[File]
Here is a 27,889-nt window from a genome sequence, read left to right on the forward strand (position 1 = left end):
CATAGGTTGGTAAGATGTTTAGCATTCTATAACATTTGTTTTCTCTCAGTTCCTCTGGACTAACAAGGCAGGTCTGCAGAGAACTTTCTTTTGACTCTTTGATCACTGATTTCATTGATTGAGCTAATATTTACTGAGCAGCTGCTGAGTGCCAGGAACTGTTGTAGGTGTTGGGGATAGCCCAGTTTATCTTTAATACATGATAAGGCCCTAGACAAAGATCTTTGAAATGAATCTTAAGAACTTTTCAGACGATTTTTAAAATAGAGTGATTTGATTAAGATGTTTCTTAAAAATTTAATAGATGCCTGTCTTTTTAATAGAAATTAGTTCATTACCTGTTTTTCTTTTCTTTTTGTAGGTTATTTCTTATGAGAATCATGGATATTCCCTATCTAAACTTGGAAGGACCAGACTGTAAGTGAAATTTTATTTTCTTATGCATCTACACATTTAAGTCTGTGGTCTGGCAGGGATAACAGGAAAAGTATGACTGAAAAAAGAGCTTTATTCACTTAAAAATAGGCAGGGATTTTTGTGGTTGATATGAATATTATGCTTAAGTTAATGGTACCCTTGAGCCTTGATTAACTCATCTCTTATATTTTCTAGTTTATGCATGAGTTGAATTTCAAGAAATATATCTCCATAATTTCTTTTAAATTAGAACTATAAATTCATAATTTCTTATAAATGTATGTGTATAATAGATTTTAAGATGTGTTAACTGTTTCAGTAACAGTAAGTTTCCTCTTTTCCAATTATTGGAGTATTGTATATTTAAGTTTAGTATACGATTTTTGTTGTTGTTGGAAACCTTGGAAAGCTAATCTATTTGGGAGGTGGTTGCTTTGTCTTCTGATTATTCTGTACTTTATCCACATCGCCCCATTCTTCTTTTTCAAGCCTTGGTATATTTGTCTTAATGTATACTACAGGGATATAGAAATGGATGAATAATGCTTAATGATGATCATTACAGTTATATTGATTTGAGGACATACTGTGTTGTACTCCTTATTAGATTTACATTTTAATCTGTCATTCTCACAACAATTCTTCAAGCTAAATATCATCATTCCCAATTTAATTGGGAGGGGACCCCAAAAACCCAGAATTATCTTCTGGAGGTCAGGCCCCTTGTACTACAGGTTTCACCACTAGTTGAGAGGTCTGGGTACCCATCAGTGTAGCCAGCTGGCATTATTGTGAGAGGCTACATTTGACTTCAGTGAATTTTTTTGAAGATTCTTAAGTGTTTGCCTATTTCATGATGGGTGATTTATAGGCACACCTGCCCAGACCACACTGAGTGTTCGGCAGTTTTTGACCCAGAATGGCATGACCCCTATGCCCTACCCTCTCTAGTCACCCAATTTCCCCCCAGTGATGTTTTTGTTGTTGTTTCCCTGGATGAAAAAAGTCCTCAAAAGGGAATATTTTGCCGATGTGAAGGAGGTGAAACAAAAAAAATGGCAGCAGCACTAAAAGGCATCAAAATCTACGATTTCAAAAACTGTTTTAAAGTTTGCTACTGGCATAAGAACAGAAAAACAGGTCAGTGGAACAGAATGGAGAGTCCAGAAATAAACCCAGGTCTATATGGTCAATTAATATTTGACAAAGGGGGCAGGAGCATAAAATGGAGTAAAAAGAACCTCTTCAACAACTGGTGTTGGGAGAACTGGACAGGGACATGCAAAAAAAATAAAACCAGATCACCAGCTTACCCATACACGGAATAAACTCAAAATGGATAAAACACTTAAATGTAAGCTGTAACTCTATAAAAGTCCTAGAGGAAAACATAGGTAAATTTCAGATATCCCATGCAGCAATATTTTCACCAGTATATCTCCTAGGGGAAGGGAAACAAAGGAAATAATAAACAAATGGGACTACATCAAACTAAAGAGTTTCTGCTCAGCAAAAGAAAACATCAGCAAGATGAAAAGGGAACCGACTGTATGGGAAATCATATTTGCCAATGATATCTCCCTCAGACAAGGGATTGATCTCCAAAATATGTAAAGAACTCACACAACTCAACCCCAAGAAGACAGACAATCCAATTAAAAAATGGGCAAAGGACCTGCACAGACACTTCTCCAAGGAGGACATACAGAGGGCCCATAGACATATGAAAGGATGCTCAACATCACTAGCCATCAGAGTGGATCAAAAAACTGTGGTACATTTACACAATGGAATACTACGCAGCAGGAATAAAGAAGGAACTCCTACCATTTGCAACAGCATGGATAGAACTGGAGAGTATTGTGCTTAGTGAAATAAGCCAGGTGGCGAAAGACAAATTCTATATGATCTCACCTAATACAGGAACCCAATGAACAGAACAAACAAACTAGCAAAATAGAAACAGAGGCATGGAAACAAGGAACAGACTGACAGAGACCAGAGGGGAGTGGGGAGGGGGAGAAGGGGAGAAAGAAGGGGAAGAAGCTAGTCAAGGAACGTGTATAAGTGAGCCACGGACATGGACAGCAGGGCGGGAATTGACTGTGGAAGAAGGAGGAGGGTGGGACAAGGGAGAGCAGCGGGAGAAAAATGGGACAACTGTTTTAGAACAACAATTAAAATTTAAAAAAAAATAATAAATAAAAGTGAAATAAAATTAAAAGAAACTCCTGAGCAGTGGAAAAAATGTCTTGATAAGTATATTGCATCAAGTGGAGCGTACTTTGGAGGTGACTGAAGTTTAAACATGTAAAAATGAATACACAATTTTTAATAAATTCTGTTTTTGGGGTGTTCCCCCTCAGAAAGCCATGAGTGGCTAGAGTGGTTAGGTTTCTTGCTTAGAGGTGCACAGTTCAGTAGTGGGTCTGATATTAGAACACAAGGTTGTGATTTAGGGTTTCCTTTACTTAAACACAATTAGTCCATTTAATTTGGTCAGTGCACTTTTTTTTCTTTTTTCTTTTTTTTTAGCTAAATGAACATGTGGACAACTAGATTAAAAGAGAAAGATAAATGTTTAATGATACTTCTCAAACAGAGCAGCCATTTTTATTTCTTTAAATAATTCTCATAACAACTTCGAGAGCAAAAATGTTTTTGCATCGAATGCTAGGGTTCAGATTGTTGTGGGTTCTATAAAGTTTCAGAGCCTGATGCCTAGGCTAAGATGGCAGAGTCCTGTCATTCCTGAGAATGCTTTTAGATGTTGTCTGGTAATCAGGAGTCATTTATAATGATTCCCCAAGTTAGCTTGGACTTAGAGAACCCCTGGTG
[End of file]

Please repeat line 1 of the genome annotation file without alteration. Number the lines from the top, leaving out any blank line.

Here is a 27,889-nt window from a genome sequence, read left to right on the forward strand (position 1 = left end):